Do sales numbers tell us all we need to know?

funnel comparison

Sales numbers tend to be considered the only relevant metric when evaluating in-store performance. Changes to a category that increase sales are considered to be good, and those that decrease sales are considered to be bad, which to the untrained eye makes sense and seems easy to manage, after all it is ultimately about increasing sales, and offline retail is just that simple.

So I am testing new packaging, and after a good amount of subjective and inconclusive data points from people in panels, paid to give their opinions, or from virtual stores that stimulate very few people’s imagination, I decide that am ready to take it to the store.

In the store the sales numbers increase, after the initial drop from auto-pilot shoppers adjusting to the change. The overall increase in sales numbers is less than expected, but that tends to be the case, as most projects are oversold and end up underperforming. However, the increase helps meet the sales targets in the region for the period, so am still a hero.

To the trained eye it may be fairly different.

The trained eye still seeks initial feedback from panels, eye tracking, and virtual stores, as protecting early testing makes complete sense.

The trained eye, after done with early testing through panels, eye tracking, and virtual stores, takes the new packaging to lab stores (real stores instrumented with Shopperception), and identifies that the number of shoppers stopping in front of the product (engagement) increased by 10% with the new packaging, that the increase in engagement generated an uplift of 5% in shoppers handling the products (interactions), and that such increase in interactions led to a 3.5% increase in conversions.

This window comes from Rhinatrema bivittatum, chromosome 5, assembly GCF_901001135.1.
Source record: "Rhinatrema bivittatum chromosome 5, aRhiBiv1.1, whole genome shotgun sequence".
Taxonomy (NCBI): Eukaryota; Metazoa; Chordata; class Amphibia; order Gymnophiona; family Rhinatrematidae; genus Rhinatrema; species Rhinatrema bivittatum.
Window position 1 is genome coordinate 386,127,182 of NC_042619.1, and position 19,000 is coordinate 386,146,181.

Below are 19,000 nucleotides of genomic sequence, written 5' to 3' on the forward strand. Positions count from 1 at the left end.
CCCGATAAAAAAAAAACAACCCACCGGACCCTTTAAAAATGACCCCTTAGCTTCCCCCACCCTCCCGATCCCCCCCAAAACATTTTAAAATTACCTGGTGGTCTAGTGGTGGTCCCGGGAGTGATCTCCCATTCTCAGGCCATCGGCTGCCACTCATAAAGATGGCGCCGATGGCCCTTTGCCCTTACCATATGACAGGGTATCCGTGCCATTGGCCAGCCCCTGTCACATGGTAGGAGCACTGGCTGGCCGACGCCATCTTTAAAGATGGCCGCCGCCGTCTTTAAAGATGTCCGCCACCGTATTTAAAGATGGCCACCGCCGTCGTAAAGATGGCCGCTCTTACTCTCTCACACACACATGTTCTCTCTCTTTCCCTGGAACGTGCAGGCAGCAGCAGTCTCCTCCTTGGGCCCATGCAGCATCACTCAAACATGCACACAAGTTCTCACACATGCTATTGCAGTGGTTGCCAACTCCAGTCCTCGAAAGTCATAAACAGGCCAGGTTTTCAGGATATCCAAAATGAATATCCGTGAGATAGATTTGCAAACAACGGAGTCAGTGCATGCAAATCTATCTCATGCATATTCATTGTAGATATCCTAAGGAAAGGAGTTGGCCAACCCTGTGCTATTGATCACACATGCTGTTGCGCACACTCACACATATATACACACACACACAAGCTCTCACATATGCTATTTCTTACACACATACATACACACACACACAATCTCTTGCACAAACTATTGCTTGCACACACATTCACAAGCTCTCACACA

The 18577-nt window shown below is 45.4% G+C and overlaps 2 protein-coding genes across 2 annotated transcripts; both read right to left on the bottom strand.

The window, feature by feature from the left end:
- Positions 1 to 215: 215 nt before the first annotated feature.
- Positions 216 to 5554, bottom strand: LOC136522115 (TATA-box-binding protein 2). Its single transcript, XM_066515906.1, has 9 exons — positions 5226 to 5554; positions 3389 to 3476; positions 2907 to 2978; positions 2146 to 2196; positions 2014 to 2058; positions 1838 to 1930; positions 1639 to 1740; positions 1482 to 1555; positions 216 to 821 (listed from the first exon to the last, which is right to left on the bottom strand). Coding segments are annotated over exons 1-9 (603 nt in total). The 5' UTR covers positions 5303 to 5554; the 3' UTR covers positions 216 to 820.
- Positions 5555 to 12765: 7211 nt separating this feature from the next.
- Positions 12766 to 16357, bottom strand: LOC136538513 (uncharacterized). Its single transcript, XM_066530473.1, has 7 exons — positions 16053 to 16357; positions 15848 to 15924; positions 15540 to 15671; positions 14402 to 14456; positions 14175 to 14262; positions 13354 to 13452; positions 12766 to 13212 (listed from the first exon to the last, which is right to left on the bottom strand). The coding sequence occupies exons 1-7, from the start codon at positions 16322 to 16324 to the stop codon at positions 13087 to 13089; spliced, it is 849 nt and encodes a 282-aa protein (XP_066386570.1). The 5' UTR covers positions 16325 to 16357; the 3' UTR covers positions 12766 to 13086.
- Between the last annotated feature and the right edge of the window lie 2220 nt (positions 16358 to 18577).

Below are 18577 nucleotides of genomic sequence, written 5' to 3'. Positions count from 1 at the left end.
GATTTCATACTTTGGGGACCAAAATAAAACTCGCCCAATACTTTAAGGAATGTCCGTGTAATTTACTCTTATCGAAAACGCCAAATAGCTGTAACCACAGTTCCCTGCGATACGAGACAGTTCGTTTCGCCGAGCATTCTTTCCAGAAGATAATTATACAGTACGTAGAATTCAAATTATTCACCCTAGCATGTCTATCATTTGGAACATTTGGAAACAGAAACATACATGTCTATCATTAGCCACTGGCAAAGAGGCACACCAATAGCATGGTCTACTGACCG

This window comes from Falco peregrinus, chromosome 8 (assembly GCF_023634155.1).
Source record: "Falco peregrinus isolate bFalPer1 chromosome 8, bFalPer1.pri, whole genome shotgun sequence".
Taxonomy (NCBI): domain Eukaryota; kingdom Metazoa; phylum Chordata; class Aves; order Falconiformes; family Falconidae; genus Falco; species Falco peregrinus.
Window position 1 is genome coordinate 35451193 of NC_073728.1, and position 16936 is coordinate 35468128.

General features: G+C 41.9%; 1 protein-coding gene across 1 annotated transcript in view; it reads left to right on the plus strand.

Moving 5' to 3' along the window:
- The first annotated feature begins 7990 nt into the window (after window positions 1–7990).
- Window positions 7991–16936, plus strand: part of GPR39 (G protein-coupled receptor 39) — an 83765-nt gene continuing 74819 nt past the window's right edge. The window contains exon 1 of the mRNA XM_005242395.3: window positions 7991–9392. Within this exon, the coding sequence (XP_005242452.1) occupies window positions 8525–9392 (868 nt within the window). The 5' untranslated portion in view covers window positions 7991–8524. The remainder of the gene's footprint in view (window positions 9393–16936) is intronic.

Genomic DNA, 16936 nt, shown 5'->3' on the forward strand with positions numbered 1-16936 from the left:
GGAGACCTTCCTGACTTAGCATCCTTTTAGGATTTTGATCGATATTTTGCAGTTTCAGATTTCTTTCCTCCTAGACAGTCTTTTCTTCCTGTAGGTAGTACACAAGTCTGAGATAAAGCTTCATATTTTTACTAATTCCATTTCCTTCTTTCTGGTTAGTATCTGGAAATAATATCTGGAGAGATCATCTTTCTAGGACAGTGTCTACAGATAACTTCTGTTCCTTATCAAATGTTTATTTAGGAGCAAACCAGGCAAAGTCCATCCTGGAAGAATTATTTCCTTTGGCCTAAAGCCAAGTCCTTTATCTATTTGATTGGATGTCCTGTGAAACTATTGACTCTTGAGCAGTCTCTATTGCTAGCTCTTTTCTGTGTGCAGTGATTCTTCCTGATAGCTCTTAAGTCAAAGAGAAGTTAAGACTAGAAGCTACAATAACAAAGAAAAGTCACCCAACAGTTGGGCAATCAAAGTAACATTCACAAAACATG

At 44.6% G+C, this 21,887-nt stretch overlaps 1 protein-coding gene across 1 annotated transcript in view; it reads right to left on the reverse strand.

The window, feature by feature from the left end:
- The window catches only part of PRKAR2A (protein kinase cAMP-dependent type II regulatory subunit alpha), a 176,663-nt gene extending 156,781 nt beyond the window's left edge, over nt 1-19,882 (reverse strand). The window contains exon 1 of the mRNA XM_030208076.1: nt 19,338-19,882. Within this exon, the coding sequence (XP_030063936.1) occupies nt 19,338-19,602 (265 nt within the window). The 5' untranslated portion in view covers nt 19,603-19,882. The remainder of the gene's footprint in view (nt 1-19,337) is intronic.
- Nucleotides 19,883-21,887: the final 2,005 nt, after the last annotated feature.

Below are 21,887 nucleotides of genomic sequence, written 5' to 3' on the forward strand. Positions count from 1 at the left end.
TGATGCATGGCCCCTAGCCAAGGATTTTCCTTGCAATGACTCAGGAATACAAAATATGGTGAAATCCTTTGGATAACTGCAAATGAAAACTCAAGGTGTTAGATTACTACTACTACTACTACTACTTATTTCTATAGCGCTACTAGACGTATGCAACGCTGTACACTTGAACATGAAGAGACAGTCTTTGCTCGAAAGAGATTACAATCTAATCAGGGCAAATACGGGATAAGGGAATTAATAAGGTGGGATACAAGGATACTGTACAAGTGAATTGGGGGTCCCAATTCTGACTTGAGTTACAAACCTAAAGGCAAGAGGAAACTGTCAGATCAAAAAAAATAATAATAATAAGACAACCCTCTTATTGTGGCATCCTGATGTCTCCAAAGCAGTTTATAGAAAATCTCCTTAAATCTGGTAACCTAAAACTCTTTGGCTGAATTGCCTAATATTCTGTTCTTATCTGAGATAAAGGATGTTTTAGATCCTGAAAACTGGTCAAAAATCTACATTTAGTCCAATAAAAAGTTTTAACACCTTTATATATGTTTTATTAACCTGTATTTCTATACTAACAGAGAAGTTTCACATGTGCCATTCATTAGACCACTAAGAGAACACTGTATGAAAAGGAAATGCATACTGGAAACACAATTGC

The trained eye notices that sales numbers report a 1% increase in sales for the target product, which is not aligned with the 3.5% increase in conversions for the category reported by Shopperception. After further analysis of the insights generated in the lab store, the trained eye realizes that the new packaging is increasing conversions of the target product by 1% and of the competition’s product by 2.5%.

After a few more tests it becomes obvious that product traction was impacted by the new packaging, triggering some shopper actions based on the familiarity with the competitor’s product, and ultimately canivalizing the benefits of the new packaging.

Placement emerges as the saving strategy, and the revised planogram delivers a healthier overall category performance that favors the investment in the new packaging by enabling it to capture the great majority of the uplift in conversions.

Is this narrative really fictional?

Can sales numbers really give us a sense for the real impact of each of our Ps?

Take a look at our Category Assessment sample, which is a deliverable from our in-depth, in-store category observation, and please reach out with comments and questions, or join the conversation!

See you in the store!

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